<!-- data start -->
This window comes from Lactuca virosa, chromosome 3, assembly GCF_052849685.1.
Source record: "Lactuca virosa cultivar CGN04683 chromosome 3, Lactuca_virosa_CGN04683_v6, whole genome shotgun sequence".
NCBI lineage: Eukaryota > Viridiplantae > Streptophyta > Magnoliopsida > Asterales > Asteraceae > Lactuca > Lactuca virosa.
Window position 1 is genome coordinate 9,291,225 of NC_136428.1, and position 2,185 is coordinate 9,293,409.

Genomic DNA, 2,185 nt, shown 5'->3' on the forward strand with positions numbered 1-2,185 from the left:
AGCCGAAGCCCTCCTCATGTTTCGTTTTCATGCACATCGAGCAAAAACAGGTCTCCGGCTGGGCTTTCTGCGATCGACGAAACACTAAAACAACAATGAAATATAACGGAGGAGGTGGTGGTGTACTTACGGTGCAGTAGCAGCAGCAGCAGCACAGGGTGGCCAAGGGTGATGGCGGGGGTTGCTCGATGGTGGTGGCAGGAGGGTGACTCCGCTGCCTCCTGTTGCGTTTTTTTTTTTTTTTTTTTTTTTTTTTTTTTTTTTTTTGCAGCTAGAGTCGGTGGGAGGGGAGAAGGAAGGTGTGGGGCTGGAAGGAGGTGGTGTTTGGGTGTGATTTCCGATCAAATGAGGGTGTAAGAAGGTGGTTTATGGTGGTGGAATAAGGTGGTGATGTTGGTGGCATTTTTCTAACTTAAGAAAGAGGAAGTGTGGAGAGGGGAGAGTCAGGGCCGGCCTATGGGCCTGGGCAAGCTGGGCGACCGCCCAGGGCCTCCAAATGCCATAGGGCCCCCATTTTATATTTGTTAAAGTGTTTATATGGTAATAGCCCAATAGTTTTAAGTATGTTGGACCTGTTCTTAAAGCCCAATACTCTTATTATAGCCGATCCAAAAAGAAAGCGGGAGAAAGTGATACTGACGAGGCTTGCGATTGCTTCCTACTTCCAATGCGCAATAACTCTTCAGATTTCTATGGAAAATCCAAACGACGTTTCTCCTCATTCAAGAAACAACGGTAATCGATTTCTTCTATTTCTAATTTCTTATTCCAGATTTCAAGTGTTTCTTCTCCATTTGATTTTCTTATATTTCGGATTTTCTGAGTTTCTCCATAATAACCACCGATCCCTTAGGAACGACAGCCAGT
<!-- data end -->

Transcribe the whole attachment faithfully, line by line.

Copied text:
This window comes from Lactuca virosa, chromosome 3, assembly GCF_052849685.1.
Source record: "Lactuca virosa cultivar CGN04683 chromosome 3, Lactuca_virosa_CGN04683_v6, whole genome shotgun sequence".
NCBI lineage: Eukaryota > Viridiplantae > Streptophyta > Magnoliopsida > Asterales > Asteraceae > Lactuca > Lactuca virosa.
Window position 1 is genome coordinate 9,291,225 of NC_136428.1, and position 2,185 is coordinate 9,293,409.

Genomic DNA, 2,185 nt, shown 5'->3' on the forward strand with positions numbered 1-2,185 from the left:
AGCCGAAGCCCTCCTCATGTTTCGTTTTCATGCACATCGAGCAAAAACAGGTCTCCGGCTGGGCTTTCTGCGATCGACGAAACACTAAAACAACAATGAAATATAACGGAGGAGGTGGTGGTGTACTTACGGTGCAGTAGCAGCAGCAGCAGCACAGGGTGGCCAAGGGTGATGGCGGGGGTTGCTCGATGGTGGTGGCAGGAGGGTGACTCCGCTGCCTCCTGTTGCGTTTTTTTTTTTTTTTTTTTTTTTTTTTTTTTTTTTTTTGCAGCTAGAGTCGGTGGGAGGGGAGAAGGAAGGTGTGGGGCTGGAAGGAGGTGGTGTTTGGGTGTGATTTCCGATCAAATGAGGGTGTAAGAAGGTGGTTTATGGTGGTGGAATAAGGTGGTGATGTTGGTGGCATTTTTCTAACTTAAGAAAGAGGAAGTGTGGAGAGGGGAGAGTCAGGGCCGGCCTATGGGCCTGGGCAAGCTGGGCGACCGCCCAGGGCCTCCAAATGCCATAGGGCCCCCATTTTATATTTGTTAAAGTGTTTATATGGTAATAGCCCAATAGTTTTAAGTATGTTGGACCTGTTCTTAAAGCCCAATACTCTTATTATAGCCGATCCAAAAAGAAAGCGGGAGAAAGTGATACTGACGAGGCTTGCGATTGCTTCCTACTTCCAATGCGCAATAACTCTTCAGATTTCTATGGAAAATCCAAACGACGTTTCTCCTCATTCAAGAAACAACGGTAATCGATTTCTTCTATTTCTAATTTCTTATTCCAGATTTCAAGTGTTTCTTCTCCATTTGATTTTCTTATATTTCGGATTTTCTGAGTTTCTCCATAATAACCACCGATCCCTTAGGAACGACAGCCAGT